Are we missing the important questions on gay marriage?

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Which would be better?

Poll ended at Tue Mar 09, 2004 1:45 pm

five to ten more years with no legal recognition whatsoever for same-sex couples followed by full marriage rights
several decades of chipping away at the barriers between marriage and second class civil unions
Total votes: 8

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Are we missing the important questions on gay marriage?

Postby roguequijote » Mon Feb 23, 2004 1:45 pm

Personally, I think that the best response to 9-11 is to say that the less influence religion has on law, education or politicians, the better. Bin Ladin, Hitler and Ashcroft have virtually nothing in common, but each has demonstrated a devotion to absolutist principles frequently clothed in language of religion. Without a commitment to devout secularism, I think the pendulum swing too often pushes government toward authoritarian or intolerant tendencies. I think the world has reached a point where the long-term prognosis for religion is that it is never likely to do more good than harm. Without religious underpinnings, most arguments favoring special privileges for mixed-sex couples fall apart. (Frankly, I think that weddings and funerals are the only times many people turn to clergy at all, and people advocating religion are afraid of losing their last shreds of importance or legitimacy.)

The trouble is that my opinion is the minority opinion. San Francisco, Boston, New York and a few other places are blessed with sizable, visible communities of people deviating from the straight-and-narrow tradition. Many smaller cities and rural areas live in a much more conventional world. A sizeable chunk of U.S. voters still live outside the big cities. Many big-city dwellers came from smaller cities or rural areas and they often carry the older value system. Even people who were born and raised in the cities sometimes subscribe to anachronistic views on same-sex relationships. Even our judicial system puts heavy emphasis on consistency with the past. As adamantly as I disagree with the establishment�s party line, I have to concede its entrenched momentum in our democratic system.

I want to ask two questions in this thread: How do we convince the hoards of traditionalists that this radical change is important enough that we have to overturn centuries of precedent while simultaneously convincing them that the change is not so big as to undermine the precious establishment? Which would be better: five to ten more years with no legal recognition whatsoever for same-sex couples followed by full marriage rights or several decades of chipping away at the barriers between marriage and second class civil unions?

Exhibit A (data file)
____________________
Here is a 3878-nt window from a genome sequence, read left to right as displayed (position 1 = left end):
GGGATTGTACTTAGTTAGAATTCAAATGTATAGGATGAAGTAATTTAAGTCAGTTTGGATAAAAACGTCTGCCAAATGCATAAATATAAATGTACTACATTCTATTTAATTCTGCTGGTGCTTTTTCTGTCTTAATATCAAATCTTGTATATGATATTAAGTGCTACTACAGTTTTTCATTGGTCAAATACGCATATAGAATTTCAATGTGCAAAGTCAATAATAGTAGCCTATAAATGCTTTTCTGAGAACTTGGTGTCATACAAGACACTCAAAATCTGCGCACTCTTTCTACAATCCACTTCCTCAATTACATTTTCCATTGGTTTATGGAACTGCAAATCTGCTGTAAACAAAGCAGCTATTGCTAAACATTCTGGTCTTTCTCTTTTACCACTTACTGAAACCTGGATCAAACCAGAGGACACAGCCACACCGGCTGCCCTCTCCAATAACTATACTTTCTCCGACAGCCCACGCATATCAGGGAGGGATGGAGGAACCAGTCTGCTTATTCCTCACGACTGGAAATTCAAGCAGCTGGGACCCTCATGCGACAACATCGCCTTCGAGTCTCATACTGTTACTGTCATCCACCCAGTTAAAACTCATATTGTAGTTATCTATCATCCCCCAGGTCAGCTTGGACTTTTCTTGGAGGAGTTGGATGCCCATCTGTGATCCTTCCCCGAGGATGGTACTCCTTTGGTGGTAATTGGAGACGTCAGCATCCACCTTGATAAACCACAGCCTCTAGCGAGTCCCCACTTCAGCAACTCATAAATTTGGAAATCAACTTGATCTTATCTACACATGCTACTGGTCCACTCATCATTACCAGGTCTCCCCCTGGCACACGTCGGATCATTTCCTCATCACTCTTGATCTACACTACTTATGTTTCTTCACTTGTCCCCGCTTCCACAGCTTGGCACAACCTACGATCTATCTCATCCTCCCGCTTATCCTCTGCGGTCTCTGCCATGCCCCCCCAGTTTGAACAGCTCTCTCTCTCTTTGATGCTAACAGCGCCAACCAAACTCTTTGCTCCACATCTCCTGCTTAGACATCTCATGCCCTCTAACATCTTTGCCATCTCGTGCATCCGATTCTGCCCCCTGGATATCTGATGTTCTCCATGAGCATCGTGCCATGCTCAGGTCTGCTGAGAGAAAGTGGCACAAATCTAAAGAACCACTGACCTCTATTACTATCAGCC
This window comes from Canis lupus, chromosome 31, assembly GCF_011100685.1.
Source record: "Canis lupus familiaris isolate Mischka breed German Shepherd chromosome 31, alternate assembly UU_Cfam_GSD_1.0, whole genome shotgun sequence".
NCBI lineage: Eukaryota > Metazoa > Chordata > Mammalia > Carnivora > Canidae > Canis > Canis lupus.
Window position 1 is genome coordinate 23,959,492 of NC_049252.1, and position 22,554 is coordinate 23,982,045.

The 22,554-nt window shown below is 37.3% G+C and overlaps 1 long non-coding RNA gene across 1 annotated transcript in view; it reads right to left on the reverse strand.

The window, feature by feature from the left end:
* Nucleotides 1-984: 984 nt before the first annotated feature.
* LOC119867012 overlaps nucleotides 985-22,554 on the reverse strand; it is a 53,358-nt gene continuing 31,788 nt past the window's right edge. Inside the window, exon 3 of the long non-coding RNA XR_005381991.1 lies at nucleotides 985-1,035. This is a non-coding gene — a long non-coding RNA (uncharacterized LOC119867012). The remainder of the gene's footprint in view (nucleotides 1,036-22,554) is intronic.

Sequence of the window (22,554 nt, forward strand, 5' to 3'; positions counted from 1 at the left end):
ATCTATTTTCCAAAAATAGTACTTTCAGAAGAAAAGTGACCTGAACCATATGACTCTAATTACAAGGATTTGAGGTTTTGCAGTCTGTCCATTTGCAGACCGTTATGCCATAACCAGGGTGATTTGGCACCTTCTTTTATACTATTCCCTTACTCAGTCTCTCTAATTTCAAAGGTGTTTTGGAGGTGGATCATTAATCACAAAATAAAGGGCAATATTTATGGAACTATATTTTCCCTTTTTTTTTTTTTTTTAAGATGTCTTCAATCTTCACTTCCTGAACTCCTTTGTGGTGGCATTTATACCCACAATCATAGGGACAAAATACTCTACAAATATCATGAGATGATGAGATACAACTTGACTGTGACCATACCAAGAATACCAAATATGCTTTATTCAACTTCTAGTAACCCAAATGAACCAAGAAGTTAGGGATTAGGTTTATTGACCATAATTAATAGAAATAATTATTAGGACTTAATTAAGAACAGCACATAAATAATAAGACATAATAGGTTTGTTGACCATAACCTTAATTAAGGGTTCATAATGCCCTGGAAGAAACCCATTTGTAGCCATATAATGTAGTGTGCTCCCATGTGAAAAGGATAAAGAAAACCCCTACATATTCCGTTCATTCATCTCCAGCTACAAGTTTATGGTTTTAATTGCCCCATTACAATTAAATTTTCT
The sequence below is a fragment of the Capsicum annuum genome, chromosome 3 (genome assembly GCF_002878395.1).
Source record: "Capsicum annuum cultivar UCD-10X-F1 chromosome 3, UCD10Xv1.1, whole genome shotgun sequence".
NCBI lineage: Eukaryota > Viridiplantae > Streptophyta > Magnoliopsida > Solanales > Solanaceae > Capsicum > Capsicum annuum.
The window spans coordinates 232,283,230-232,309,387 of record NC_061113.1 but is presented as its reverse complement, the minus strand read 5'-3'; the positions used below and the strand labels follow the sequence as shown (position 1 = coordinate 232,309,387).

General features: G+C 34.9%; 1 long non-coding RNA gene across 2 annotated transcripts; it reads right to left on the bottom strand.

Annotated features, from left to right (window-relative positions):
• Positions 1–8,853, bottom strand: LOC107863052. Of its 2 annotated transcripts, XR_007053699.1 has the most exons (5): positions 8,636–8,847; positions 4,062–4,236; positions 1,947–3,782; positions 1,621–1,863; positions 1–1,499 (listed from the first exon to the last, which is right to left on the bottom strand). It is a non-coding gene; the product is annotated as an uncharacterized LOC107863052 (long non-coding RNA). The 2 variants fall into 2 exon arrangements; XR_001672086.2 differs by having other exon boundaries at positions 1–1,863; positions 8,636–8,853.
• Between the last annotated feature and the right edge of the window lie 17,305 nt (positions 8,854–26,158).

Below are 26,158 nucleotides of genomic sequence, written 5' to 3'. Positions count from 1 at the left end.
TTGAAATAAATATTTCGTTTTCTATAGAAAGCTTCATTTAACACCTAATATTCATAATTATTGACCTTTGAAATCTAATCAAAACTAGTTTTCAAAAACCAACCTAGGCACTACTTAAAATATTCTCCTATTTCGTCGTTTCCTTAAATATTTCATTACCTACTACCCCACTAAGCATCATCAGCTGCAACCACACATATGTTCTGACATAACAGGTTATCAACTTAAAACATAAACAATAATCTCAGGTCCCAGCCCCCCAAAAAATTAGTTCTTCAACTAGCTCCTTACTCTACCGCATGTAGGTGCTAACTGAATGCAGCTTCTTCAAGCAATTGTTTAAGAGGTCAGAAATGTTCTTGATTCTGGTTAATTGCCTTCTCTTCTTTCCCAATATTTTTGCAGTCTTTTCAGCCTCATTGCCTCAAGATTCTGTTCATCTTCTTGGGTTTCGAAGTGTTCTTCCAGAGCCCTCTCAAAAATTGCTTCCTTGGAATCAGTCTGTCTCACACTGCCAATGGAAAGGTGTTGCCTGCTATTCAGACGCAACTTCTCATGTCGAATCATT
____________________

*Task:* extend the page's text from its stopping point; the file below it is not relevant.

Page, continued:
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Postby lefty » Mon Feb 23, 2004 3:42 pm

As a gay man with six married siblings, I fail to see why they
should enjoy benefits that I cannot. They feel the same way, as
do my parents. I was raised in a traditional protestant home by
parents who have now been married nearly fifty years. I have a
respect for marriage when it is a testament to honor, love and
commitment-when it is a way of being as opposed to a word for a
ceremony. Two men or two women are certainly as capable of that
that as one man and one woman. I mention my upbringing because it
shows that my sexual orientation is not the result of anything that
my parents did wrong-or anything they did differently in raising me
than the others.

There are some that say gays wanting the right of marriage is about
money. I don't think so-in most cases. Most gay couples I know are
not in a situation where they cannot afford health care or their taxes,
etc. But surely there are some that can't, and they should be afforded the
same "breaks" and opportunities their heterosexual counterparts enjoy.

For most, I don't think it is really a matter of validation, either. We
have become successful, productive and well-adjusted citizens without such public validation of our "lifestyle" or relationships.

So what that leaves is the issue of equal rights, that which we as American citizens-gay, straight, black, white or purple-have come to, and should, expect.

This is why the idea of supporting civil unions , but not marriage, does not
sit well with me. The only arguments I have heard for that involves
preserving the sanctitiy of marriage (crap) or traditional family values-defined by whom? So, civil unions are a compromise for the spineless politicians (including both forerunners for the Democratic nomination, unfortunately) who want to appease some of their constituents while doing damage control with the others.

The time has come for a just resolution to this issue. Referring to the survey, I hope it doesn't take 5 to 10 years, but if it does and the result is equal treatment for all married persons, then I think it is worth the wait and the struggle.

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Postby NathanAllen » Mon Feb 23, 2004 4:08 pm

Civil Unions are just another way of saying "Seperate but equal."

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